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Antimetastatic Properties of Prodigiosin and the BH3-Mimetic Obatoclax (GX15-070) in Melanoma
Pharmaceutics. 2022, V. 15, n. 1, 97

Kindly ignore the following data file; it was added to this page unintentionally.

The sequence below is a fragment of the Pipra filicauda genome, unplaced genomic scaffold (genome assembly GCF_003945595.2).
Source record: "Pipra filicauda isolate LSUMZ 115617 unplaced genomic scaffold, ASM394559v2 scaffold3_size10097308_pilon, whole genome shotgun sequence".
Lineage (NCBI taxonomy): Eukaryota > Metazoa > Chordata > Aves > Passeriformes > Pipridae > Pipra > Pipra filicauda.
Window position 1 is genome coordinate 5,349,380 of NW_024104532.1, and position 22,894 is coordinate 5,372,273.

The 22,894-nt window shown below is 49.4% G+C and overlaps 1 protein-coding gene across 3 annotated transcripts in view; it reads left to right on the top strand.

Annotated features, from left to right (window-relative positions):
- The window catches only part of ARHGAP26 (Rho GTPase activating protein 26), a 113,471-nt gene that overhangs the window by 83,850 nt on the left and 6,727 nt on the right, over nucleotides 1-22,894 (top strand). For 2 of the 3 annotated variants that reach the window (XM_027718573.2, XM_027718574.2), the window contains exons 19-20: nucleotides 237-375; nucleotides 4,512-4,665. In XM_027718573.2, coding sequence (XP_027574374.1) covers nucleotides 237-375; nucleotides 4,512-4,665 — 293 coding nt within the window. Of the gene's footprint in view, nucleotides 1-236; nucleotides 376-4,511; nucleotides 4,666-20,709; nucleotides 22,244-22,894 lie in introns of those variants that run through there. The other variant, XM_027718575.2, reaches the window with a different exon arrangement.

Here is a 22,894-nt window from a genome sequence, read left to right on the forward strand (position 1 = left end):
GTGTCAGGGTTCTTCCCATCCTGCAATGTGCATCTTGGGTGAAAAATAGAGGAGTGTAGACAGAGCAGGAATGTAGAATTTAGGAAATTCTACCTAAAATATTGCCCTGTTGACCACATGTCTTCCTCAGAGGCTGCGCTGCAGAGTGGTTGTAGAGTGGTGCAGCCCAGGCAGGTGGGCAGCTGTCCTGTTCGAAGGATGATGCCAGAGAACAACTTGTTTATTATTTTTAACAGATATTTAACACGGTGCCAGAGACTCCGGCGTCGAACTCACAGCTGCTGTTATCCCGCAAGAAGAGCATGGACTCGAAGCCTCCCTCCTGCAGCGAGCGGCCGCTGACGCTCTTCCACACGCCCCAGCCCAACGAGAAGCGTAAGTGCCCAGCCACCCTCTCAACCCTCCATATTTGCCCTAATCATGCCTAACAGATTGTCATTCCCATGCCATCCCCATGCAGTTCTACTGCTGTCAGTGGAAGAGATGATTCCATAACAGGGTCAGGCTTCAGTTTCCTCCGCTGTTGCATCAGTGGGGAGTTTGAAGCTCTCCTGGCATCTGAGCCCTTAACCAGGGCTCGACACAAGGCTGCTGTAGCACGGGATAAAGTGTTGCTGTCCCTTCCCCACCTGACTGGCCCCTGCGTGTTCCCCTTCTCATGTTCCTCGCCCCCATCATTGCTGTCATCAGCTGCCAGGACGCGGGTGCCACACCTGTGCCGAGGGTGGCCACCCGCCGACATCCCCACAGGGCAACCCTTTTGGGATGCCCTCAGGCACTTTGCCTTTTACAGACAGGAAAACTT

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Metastasis is the primary cause of death in cancer patients. Many current chemotherapeutic agents only show cytotoxic, but not antimetastatic properties. This leads to a reduction in tumor size, but allows cancer cells to disseminate, which ultimately causes patient death. Therefore, novel anticancer compounds with both effects need to be developed. In this work, we analyze the antimetastatic properties of prodigiosin and obatoclax (GX15-070), anticancer drugs of the Prodiginines (PGs) family. We studied PGs’ effects on cellular adhesion and morphology in the human primary and metastatic melanoma cell lines, SK-MEL-28 and SK-MEL-5, and in the murine melanoma cell line, B16F10A. Cell adhesion sharply decreased in the treated cells, and this was accompanied by a reduction in filopodia protrusions and a significant decrease in the number of focal-adhesion structures. Moreover, cell migration was assessed through the wound-healing assay and cell motility was severely inhibited after 24 h of treatment. To elucidate the molecular mechanisms involved, changes in metastasis-related genes were analyzed through a gene-expression array. Key genes related to cellular invasion, migration and chemoresistance were significantly down-regulated. Finally, an in vivo model of melanoma-induced lung metastasis was established and significant differences in lung tumors were observed in the obatoclax-treated mice. Altogether, these results describe, in depth, PGs’ cellular antimetastatic effects and identify in vivo antimetastatic properties of Obatoclax.
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